By Don Ruhl
“The ancient city of Philippi was just north of Greece in Macedonia, the home of Alexander the Great. Indeed, the city was named after Philip of Macedon, Alexander’s father. The city had a prominent place in Roman history, as it was the site at which Mark Antony and Octavian Augusts triumphed over Brutus and Cassius and established the Roman Empire. The city was set up as a colony for retired Roman soldiers” (The Bible and Its Influence, Teacher’s Edition, p. 296).
The church at Philippi was the first one in Europe.
Sixteen times Paul mentioned “joy” or “rejoice” in this letter. The remarkable thing about this is that Paul was a prisoner when he wrote this letter. Yet, that did not seem to bother him much (Phi 1.19–26). Can we have that spirit when faced with adversity?
Unity Through Humility
A major theme of the Letter of Philippians is that of unity (2.1–4). Paul urged the brethren to show the spirit of unity through humility, highlighting the humility of Jesus, saying that the mind of humility that existed in Jesus, should also exist in us, “Let this mind be in you which was also in Christ Jesus, who, being in the form of God, did not consider it robbery to be equal with God, but made Himself of no reputation, taking the form of a bondservant, and coming in the likeness of men. And being found in appearance as a man, He humbled Himself and became obedient to the point of death, even the death of the cross” (Phi 2.5–8). What do you see when you hear that passage?
In addition to Judaism, the early church had to weave its way through various cults and religions. It is believed that Paul addressed that problem in the following words, “Beware lest anyone cheat you through philosophy and empty deceit, according to the tradition of men, according to the basic principles of the world, and not according to Christ. For in Him dwells all the fullness of the Godhead bodily; and you are complete in Him, who is the head of all principality and power” (Col 2.8–10).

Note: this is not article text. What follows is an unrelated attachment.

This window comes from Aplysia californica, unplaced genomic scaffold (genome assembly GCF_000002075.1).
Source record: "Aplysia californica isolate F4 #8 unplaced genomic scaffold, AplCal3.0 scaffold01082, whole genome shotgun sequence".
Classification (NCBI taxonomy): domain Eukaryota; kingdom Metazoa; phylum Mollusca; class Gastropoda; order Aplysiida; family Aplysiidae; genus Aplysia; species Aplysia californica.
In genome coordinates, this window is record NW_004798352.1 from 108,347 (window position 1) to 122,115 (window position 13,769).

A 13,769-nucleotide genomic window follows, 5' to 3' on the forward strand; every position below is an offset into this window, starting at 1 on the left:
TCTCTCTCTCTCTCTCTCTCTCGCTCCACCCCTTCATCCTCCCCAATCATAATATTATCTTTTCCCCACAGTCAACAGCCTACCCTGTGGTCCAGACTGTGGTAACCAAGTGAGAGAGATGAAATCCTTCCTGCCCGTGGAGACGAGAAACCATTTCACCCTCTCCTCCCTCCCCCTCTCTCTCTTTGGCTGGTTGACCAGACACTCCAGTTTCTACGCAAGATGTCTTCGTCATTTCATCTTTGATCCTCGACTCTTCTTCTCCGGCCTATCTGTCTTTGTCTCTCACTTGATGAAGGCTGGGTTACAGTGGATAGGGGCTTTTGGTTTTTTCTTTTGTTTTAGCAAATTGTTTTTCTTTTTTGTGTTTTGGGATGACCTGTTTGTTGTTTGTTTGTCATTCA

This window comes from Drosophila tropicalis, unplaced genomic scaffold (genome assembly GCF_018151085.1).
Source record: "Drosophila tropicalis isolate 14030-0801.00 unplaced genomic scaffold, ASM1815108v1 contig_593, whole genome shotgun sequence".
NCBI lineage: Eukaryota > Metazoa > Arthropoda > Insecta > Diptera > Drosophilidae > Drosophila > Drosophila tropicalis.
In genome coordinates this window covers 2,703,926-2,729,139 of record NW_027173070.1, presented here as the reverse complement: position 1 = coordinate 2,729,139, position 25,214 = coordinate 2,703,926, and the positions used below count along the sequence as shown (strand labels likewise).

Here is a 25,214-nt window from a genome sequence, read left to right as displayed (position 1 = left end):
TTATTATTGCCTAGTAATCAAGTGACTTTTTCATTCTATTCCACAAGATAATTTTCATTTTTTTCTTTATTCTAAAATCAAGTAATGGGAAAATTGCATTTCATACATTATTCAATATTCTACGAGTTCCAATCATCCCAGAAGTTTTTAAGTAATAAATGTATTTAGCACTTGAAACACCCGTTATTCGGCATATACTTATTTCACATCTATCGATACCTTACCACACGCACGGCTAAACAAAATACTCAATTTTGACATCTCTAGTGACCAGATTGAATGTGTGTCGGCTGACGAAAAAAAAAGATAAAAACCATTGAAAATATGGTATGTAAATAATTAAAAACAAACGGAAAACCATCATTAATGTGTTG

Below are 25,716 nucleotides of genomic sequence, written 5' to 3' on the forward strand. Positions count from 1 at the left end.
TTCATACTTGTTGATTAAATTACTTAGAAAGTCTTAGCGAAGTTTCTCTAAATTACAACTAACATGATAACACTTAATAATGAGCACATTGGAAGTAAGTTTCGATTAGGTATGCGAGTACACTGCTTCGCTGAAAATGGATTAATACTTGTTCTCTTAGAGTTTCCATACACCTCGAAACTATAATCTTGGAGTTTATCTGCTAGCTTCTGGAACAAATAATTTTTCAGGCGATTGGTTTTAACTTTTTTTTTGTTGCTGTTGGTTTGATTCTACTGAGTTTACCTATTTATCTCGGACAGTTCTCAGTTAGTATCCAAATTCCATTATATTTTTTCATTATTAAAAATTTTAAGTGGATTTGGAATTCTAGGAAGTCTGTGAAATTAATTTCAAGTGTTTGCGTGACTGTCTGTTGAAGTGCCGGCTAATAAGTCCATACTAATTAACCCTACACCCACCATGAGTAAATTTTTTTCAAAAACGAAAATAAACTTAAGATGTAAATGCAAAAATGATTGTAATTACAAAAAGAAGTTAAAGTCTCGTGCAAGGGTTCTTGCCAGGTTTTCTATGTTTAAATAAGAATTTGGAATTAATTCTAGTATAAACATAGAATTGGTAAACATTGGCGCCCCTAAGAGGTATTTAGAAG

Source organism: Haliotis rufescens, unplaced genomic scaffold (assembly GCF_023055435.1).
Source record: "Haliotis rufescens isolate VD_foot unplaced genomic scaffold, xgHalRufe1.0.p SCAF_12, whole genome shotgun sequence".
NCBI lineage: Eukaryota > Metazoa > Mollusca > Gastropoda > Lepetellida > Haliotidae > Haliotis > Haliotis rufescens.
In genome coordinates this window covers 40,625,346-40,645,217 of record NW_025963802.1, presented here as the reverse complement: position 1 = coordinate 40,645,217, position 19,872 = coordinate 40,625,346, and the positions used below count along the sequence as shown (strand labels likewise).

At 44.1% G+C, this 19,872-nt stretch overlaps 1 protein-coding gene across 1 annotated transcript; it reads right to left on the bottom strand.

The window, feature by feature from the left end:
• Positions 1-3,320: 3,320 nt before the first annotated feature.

With other teachings in the Letter to the Colossians, Paul warned the brethren against mixing the religion of Christ with the religions of men. Perhaps this is why Paul also magnified Jesus in the eyes of the Colossian Christian (Col 1.15–20).
He also headed off earthly religions and other materialistic ways of thinking (Col 3.1–4).
It is believed that this letter is the first one written of the New Testament books, written about 20 years after Jesus had been on the earth.
There are two sections to this letter:
- Chapters 1–3 Paul spoke about his relationship with the congregation.
- Chapters 4 and 5 Paul addressed the Second Coming of Christ, although Paul mentioned the Second Coming at the end of every chapter.
- 2.19, 20
- 3. 12, 13
5.1–10 also has a major teaching on this subject.
With all the teaching about the return of Jesus, someone had forged a communication from Paul, alleging that the return of Jesus would happen in that generation. Therefore, Paul had to write to the church again to show them that there were some things that had to happen first, “Now, brethren, concerning the coming of our Lord Jesus Christ and our gathering together to Him, we ask you, not to be soon shaken in mind or troubled, either by spirit or by word or by letter, as if from us, as though the day of Christ had come. Let no one deceive you by any means; for that Day will not come unless the falling away comes first, and the man of sin is revealed, the son of perdition” (2Th 2.1–3). Those conditions were a long way off for them, but for us they have already passed. Therefore, Paul exhorted them to get back to work and to mark anyone not working or who was disorderly in some other way (3.6–15).